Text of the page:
This month we turn to the city of Memphis to find our Jambands New Groove of the Month. There’s a fresh new style resonating from the haven of American blues and barbeque, and it’s probably not what you expected. Coming out of a city not normally known for its synthesizer-rich electronica, Pnuma has stormed onto the live radar screen this year, and done it only months into their brief career. After turning heads with an explosive performance at this year’s Wakarusa Music Festival (one of the best performances of the festival in my opinion), an opening spot at Sam Altman’s farewell Camp Bisco and their third Colorado run this year about to take place, Pnuma is already in line to be a lasting flavor for the future. Comprised of Alex Botwin on bass, Ben Hazlegrove on keyboards and Lane Shaw on drums and percussion, this Memphis-based electro-jazz trio is poised for big things.
Pnuma’s story began less than a year ago, December 22nd, 2004 to be exact. In that short span they’ve already achieved what most young bands can only hope for and it’s all thanks to a chance meeting of three ambitious, young musicians.
“It began by us being introduced by a mutual friend in Virginia to play together,” explained Botwin. (Botwin recalls rather vividly that the exact date was December 22nd). “Our jams were so sick. In January we all dropped what we were doing at the time and moved to Memphis to start Pnuma.”
Within days of this first encounter Pnuma was formed and they relocated to Memphis. Although the members were each living in different areas and busy doing things like college, it felt too right. It’s funny how quickly a chance opportunity to play music with some friends of a friend can carry such resonance.
Together these three youngsters-each not far removed from their teenage years-have already made quite the name for themselves amongst those in the live electronic scene. Still while they’re talented and ambitious, but how will they separate themselves from trendsetters like the Disco Biscuits, The New Deal, STS9’s and a new generation of younger bands?
Botwin summed it up into a neat package. “Well, we started out listening to all these bands. What we do in Pnuma is take bits and pieces of each and create a totally new sound. We have so many electronic influences, but we turn them into a unique experience that doesn’t just involve sound.”
Indeed, Pnuma aims to extract from these influences (LTJ Bukem, Phish and STS9 to name a few) to produce a sound that fits its members differing personalities. For instance, drummer Lane Shaw draw heavily upon drum n’ bass technique in his playing. He’s fierce and quick as hell but steady and on point. Hazlegrove is a truly gifted and versatile keyboardist. Though classically trained from the Berklee School of Music, he can lay on KORG-laced trance like a seasoned veteran, all with great charisma and stage presence. And then there’s Botwin. Once a Gold Cup champion in Suzuki style violin, he now drops the thick, slap-happy funk on the bass.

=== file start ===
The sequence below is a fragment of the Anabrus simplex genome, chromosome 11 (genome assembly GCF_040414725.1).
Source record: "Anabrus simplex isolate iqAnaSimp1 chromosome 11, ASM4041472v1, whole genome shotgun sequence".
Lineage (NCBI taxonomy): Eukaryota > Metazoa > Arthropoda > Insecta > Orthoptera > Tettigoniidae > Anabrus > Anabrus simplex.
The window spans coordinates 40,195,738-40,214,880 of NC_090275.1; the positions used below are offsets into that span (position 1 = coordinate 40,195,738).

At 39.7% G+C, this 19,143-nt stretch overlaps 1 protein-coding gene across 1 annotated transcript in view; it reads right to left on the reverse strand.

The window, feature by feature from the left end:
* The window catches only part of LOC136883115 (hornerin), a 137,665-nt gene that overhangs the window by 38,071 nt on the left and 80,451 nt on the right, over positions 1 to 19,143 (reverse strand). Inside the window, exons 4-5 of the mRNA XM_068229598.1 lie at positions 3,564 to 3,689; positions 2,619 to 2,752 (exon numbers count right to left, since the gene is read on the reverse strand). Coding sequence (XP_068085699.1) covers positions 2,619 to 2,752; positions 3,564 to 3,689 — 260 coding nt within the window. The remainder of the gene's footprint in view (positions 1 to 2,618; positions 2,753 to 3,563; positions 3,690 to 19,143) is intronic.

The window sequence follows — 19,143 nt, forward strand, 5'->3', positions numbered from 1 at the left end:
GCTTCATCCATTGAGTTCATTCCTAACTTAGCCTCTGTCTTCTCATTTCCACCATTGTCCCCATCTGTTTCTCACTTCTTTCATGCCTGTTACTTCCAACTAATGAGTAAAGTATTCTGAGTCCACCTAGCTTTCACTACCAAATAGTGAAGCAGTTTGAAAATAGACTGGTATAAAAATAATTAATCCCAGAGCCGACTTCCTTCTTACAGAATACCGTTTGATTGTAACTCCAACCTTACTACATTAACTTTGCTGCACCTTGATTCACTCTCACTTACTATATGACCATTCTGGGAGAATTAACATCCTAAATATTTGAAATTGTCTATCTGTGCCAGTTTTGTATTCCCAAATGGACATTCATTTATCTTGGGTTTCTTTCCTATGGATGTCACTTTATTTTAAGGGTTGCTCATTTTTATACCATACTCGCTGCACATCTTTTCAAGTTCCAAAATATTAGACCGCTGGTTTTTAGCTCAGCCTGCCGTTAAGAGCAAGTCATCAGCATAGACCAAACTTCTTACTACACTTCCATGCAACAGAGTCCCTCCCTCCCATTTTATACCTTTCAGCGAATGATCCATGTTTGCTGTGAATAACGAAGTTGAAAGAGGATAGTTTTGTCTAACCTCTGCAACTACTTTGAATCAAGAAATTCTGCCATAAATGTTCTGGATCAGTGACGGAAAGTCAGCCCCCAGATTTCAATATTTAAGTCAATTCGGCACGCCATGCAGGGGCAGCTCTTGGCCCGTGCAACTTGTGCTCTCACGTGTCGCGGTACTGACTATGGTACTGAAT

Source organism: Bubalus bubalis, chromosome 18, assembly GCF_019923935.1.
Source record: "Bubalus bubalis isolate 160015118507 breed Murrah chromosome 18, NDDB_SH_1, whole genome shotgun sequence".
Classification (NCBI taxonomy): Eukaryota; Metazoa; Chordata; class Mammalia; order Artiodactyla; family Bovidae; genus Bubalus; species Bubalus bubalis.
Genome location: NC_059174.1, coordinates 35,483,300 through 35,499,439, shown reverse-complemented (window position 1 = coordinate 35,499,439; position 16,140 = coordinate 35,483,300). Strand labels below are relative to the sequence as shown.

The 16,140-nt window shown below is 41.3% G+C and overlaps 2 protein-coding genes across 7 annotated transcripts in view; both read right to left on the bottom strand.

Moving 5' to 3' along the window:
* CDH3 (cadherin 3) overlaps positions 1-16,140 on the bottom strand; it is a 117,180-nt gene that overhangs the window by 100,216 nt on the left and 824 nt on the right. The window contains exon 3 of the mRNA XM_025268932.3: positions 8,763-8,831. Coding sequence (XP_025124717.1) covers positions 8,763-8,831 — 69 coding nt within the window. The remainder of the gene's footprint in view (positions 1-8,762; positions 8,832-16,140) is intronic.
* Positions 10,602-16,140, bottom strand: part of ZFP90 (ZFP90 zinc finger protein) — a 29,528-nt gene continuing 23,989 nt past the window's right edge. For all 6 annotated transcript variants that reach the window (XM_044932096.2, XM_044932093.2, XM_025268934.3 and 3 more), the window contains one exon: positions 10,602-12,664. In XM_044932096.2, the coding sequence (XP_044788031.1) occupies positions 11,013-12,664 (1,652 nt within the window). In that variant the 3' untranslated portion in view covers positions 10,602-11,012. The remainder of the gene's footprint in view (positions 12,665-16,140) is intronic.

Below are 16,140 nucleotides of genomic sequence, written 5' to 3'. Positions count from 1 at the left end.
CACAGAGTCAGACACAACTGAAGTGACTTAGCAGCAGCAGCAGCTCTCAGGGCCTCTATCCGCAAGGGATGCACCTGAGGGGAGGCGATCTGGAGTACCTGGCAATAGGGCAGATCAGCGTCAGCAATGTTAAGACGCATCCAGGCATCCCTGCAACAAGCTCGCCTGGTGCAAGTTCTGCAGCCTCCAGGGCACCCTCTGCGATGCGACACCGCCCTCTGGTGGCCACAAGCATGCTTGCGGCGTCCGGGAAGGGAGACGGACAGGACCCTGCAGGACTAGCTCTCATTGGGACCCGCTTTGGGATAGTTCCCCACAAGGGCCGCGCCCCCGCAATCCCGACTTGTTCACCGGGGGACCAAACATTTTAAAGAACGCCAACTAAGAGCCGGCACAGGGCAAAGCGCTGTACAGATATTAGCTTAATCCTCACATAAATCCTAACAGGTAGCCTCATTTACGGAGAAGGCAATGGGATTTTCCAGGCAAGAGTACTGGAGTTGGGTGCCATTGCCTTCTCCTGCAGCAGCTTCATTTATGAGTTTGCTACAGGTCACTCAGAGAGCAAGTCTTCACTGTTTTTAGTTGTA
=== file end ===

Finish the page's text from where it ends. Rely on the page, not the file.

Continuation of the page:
“We have a variety of musical knowledge and we can adapt to many different types of music and styles,” said Hazlegrove. “Our shows consist of a very emotional, energetic vibe. That helps set us apart.”
While the band maintains a foundation deeply rooted in jazz sensibilities, it’s undeniably electronic in tone. There are elements of so many styles in the mix, from Southern funk and driving house to Jimmy Smith jazz and Bukem bass. It can sound down right dirty and it can be smooth and flowing. At the core, they produce atmospheric soul trance. Botwin asserted that it’s all about taking the club-like atmosphere, adding live instrumentation and bringing that to a live audience. On the whole, Pnuma succeeds by grasping the listener and bringing them through an entirety of sounds and emotions while making it appealing and accessible.
“It’s kind of jazz influenced electronic house and drum n’ bass….Organic, intelligent, dirty electronica I guess,” said Botwin. “Lately it’s been getting nastier. Ben’s added more keyboards and we’ve added more amps. Our tone is getting really clean and clear.”
While it may be a difficult pill to swallow for some, for those who’ve had the opportunity to witness Pnuma in action, the reception has been loud and clear. After playing an impressive breakout set at this year’s Wakarusa the band continued on to Colorado for another stellar set post-Conspirator that eventually earned them an opening slot at Camp Bisco. In between all of this they’ve been packing clubs and theatres in their hometown of Memphis and around Nashville while also making it back to Colorado as we speak for another extended run through the Rocky Mountain State.
Pretty good for a band that’s performed together for less than 10 months.
For Hazlegrove and Pnuma, it’s all about keeping their eyes geared towards the future. “I guess the goal is to have the vast majority of people into this type of music to know about us, but also to stick to our jazz roots. I just want people to know it’s worthy music.”
For those in Colorado, Pnuma will be hitting the state hard in the first half of September with stops in Denver, Boulder, Snowmass, Fort Collins and several mountain towns before heading down to Arizona. Past that, the future is bright. Their debut studio album should be out by early next year there will be guest appearances along the way and plenty of good things to come. Stay tuned and check out www.pnumalive.com for downloads, news and more.